How to rent out a condo: This may seem like a simple question, but if you own a condominium, you probably know it’s actually rather complicated.
For those who are foggy on what a condo is, let’s start with the definition: It’s a home, typically part of a larger building, that comes with shared common areas such as yards and garages that are maintained by hired help, rather than by individual owners. This makes condo ownership a breeze, by comparison with the labor involved in maintaining your own house, and you pay for that convenience in condo fees.
This more communal living arrangement, however, also means that you can’t just rent out your place whenever the whim strikes. In the past, condominiums were pretty flexible about allowing unit owners to rent out their homes. In recent years, though, condo associations have become a little more restrictive, according to David Reiss, professor of law and academic program director at Brooklyn Law School. Here we break down everything you need to know about how to rent out a condo.
Step 1: Read your condo association’s governing documents
Every condominium is different, but they all have one important feature in common: Owners are subject to a set of rules established by the condo association and upheld by the Board of Directors. Some do not allow for renting as an option. Review your condo association’s bylaws, and/or rules and regulations, to understand the existing policies regarding renting out units.
Step 2: Know your condo association’s restrictions
If renting is allowed, there may be limitations on the length of the lease term—including minimum and maximum times—and on whether pets are allowed. Also look into whether or not renting has been an issue in the past, which could give you a crystal ball into your future. “Review board meeting minutes to see if any new policies are being discussed that might impact your plans,” says Reiss.
Another potential renting deal-breaker to be aware of is that some condominium associations allow only a certain percentage of total units to be rented out at any one time. Check to see if the current ratio of rented to non-rented condos will accommodate your unit. Keep in mind that some associations only allow renting after an owner has lived there for a minimum period, usually two years.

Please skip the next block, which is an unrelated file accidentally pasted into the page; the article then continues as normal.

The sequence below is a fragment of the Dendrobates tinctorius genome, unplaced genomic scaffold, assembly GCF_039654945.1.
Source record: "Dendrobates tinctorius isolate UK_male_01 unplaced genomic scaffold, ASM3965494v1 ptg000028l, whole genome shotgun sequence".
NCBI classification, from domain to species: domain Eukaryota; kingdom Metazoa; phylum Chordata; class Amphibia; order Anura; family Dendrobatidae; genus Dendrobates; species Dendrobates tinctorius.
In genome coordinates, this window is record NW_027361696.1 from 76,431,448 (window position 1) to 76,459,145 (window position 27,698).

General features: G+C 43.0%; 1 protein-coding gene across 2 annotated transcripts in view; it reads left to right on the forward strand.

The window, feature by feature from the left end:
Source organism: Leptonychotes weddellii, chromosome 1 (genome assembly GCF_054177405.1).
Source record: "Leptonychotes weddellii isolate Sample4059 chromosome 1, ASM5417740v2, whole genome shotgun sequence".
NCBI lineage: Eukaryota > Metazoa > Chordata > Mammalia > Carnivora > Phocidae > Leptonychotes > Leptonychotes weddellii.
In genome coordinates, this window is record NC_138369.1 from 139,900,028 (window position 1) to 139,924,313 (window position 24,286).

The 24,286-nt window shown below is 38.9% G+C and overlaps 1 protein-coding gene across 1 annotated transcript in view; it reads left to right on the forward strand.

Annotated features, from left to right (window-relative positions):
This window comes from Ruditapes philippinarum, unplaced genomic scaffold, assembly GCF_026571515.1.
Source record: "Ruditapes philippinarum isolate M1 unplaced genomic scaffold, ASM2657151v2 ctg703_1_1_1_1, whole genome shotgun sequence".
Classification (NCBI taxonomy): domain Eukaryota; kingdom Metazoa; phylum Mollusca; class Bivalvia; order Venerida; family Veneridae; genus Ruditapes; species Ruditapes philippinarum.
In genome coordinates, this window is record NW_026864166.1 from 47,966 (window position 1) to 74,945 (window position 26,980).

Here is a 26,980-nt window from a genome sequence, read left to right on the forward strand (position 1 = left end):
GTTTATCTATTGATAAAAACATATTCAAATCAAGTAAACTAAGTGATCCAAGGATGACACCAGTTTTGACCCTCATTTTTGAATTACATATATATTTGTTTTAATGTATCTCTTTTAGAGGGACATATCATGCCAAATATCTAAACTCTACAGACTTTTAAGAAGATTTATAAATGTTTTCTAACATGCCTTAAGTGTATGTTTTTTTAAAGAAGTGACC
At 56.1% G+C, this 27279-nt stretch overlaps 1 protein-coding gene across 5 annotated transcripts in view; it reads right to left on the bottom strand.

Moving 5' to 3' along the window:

Step 3: Navigate the condo rental approval process
This process varies from association to association, but some form of approval to rent your condominium is usually necessary, says Brian D. O’Keefe, an attorney at Michigan’s Lippitt O’Keefe Gornbein. This step usually requires the prospective renter to complete an application and to provide both financial information and references. (Looking to rent a condo? Check online for homes for rent.)
Sometimes a fee—ranging from a hundred to a few thousand dollars—is also called for. Some condos may even require a tenant interview, usually by a committee of the condo board.
For condos that do not ask for a formal interview, tenants may still need to be approved by the management company. It all comes down to this: “The associations want to know who’s going to be living there,” says O’Keefe. To confirm the exact details of the process, contact a board member directly, in addition to checking the bylaws. Getting it wrong could land you in violation of association rules and result in a fine.
Step 4: Make sure your tenant is clear on condo rules
As the owner, you’re the one responsible for making sure the tenants abide by the condo’s rules. To guarantee that prospective renters understand their obligation, O’Keefe recommends including a clause in the lease about adhering to those rules.
Last but not least, consider confirming everything you’ve found out about how to rent out your condo with a local real estate agent who has listed apartments in the association before. An agent who knows your condo’s process can also help you find the right tenant, too.
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